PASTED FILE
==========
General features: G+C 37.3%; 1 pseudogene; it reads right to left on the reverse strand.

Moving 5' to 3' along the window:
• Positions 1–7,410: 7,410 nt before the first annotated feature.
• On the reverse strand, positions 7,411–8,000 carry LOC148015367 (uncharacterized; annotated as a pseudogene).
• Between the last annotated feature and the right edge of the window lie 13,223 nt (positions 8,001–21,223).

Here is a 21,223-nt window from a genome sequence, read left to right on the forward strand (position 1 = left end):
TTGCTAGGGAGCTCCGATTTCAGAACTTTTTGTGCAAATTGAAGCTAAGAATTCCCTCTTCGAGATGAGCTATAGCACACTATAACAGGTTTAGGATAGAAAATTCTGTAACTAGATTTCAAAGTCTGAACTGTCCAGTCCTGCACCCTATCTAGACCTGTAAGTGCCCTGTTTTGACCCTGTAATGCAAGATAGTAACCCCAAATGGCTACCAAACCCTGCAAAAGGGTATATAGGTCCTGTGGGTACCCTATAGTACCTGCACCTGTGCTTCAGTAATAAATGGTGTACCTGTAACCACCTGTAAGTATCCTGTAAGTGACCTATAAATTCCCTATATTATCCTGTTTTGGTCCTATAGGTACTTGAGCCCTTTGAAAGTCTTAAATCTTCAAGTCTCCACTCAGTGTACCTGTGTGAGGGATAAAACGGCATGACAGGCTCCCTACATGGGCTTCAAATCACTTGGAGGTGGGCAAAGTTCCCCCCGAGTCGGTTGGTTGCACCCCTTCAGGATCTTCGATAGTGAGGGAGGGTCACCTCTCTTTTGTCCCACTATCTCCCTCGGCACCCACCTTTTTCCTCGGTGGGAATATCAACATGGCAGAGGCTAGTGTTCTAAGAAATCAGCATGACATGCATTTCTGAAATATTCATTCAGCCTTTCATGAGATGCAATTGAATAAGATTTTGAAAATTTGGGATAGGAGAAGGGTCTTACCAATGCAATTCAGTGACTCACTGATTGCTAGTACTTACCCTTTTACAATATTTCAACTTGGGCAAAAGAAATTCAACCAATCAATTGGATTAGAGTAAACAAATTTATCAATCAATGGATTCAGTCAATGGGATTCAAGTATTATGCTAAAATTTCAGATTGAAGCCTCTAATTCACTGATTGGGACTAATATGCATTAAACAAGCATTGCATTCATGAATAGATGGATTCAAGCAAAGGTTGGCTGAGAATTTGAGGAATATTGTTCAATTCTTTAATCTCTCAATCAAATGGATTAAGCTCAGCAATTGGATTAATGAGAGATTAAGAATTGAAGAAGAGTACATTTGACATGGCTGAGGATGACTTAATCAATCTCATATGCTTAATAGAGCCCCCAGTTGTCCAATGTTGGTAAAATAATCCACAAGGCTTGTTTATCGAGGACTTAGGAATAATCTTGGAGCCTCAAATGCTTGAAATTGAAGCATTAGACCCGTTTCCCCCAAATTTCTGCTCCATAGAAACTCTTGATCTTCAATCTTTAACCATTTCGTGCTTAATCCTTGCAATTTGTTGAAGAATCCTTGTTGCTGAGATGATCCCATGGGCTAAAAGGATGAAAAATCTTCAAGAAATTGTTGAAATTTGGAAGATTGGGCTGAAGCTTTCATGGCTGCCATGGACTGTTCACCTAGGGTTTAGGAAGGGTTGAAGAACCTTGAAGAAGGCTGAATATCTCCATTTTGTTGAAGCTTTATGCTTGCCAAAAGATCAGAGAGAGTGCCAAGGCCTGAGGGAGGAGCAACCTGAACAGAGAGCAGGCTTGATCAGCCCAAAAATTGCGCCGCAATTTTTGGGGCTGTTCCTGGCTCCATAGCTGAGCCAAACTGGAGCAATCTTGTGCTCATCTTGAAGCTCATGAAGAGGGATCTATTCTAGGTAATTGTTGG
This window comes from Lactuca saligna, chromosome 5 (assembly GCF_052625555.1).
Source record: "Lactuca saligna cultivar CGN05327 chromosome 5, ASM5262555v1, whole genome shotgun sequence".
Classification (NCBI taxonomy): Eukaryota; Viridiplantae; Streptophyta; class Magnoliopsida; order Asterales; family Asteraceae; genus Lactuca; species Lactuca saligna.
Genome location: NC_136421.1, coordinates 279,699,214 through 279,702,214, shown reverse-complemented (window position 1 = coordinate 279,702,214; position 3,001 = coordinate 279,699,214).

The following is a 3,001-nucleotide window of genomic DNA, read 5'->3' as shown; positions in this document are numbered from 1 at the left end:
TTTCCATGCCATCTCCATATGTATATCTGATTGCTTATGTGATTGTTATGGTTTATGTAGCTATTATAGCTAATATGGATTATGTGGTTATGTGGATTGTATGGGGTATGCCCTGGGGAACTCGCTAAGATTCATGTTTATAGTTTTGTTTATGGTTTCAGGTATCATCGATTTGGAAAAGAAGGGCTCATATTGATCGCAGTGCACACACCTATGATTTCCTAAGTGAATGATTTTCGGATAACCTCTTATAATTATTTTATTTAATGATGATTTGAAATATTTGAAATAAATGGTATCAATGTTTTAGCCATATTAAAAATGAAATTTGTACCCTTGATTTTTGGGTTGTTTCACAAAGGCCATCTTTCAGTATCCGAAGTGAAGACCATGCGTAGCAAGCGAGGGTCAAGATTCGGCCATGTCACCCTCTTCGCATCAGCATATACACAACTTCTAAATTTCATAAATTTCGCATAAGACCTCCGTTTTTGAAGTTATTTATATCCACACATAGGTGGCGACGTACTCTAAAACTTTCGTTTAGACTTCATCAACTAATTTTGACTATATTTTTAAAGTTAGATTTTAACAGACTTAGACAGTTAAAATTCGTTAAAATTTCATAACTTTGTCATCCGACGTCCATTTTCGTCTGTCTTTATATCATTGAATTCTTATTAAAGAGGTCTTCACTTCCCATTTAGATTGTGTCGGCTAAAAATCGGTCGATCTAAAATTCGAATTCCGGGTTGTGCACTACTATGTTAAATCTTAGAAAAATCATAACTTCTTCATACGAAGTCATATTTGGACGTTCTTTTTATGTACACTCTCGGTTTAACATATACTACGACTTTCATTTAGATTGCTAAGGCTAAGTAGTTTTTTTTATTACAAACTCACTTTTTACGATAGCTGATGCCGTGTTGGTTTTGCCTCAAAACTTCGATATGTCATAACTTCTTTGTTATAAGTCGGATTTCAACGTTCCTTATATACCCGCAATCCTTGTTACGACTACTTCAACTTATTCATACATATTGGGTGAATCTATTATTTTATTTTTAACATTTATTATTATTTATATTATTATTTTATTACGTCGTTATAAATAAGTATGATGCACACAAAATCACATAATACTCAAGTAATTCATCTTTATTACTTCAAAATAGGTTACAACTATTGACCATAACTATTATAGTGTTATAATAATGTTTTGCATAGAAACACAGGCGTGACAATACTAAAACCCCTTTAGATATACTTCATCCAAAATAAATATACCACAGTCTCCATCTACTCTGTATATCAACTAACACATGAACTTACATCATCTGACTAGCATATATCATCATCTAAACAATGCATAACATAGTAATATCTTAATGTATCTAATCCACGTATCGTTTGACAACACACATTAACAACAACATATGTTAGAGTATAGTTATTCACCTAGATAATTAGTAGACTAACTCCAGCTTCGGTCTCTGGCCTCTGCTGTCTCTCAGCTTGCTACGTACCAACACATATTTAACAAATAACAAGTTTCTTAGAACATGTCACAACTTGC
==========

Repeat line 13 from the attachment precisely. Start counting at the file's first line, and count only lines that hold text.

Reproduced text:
TTTCCATGCCATCTCCATATGTATATCTGATTGCTTATGTGATTGTTATGGTTTATGTAGCTATTATAGCTAATATGGATTATGTGGTTATGTGGATTGTATGGGGTATGCCCTGGGGAACTCGCTAAGATTCATGTTTATAGTTTTGTTTATGGTTTCAGGTATCATCGATTTGGAAAAGAAGGGCTCATATTGATCGCAGTGCACACACCTATGATTTCCTAAGTGAATGATTTTCGGATAACCTCTTATAATTATTTTATTTAATGATGATTTGAAATATTTGAAATAAATGGTATCAATGTTTTAGCCATATTAAAAATGAAATTTGTACCCTTGATTTTTGGGTTGTTTCACAAAGGCCATCTTTCAGTATCCGAAGTGAAGACCATGCGTAGCAAGCGAGGGTCAAGATTCGGCCATGTCACCCTCTTCGCATCAGCATATACACAACTTCTAAATTTCATAAATTTCGCATAAGACCTCCGTTTTTGAAGTTATTTATATCCACACATAGGTGGCGACGTACTCTAAAACTTTCGTTTAGACTTCATCAACTAATTTTGACTATATTTTTAAAGTTAGATTTTAACAGACTTAGACAGTTAAAATTCGTTAAAATTTCATAACTTTGTCATCCGACGTCCATTTTCGTCTGTCTTTATATCATTGAATTCTTATTAAAGAGGTCTTCACTTCCCATTTAGATTGTGTCGGCTAAAAATCGGTCGATCTAAAATTCGAATTCCGGGTTGTGCACTACTATGTTAAATCTTAGAAAAATCATAACTTCTTCATACGAAGTCATATTTGGACGTTCTTTTTATGTACACTCTCGGTTTAACATATACTACGACTTTCATTTAGATTGCTAAGGCTAAGTAGTTTTTTTTATTACAAACTCACTTTTTACGATAGCTGATGCCGTGTTGGTTTTGCCTCAAAACTTCGATATGTCATAACTTCTTTGTTATAAGTCGGATTTCAACGTTCCTTATATACCCGCAATCCTTGTTACGACTACTTCAACTTATTCATACATATTGGGTGAATCTATTATTTTATTTTTAACATTTATTATTATTTATATTATTATTTTATTACGTCGTTATAAATAAGTATGATGCACACAAAATCACATAATACTCAAGTAATTCATCTTTATTACTTCAAAATAGGTTACAACTATTGACCATAACTATTATAGTGTTATAATAATGTTTTGCATAGAAACACAGGCGTGACAATACTAAAACCCCTTTAGATATACTTCATCCAAAATAAATATACCACAGTCTCCATCTACTCTGTATATCAACTAACACATGAACTTACATCATCTGACTAGCATATATCATCATCTAAACAATGCATAACATAGTAATATCTTAATGTATCTAATCCACGTATCGTTTGACAACACACATTAACAACAACATATGTTAGAGTATAGTTATTCACCTAGATAATTAGTAGACTAACTCCAGCTTCGGTCTCTGGCCTCTGCTGTCTCTCAGCTTGCTACGTACCAACACATATTTAACAAATAACAAGTTTCTTAGAACATGTCACAACTTGC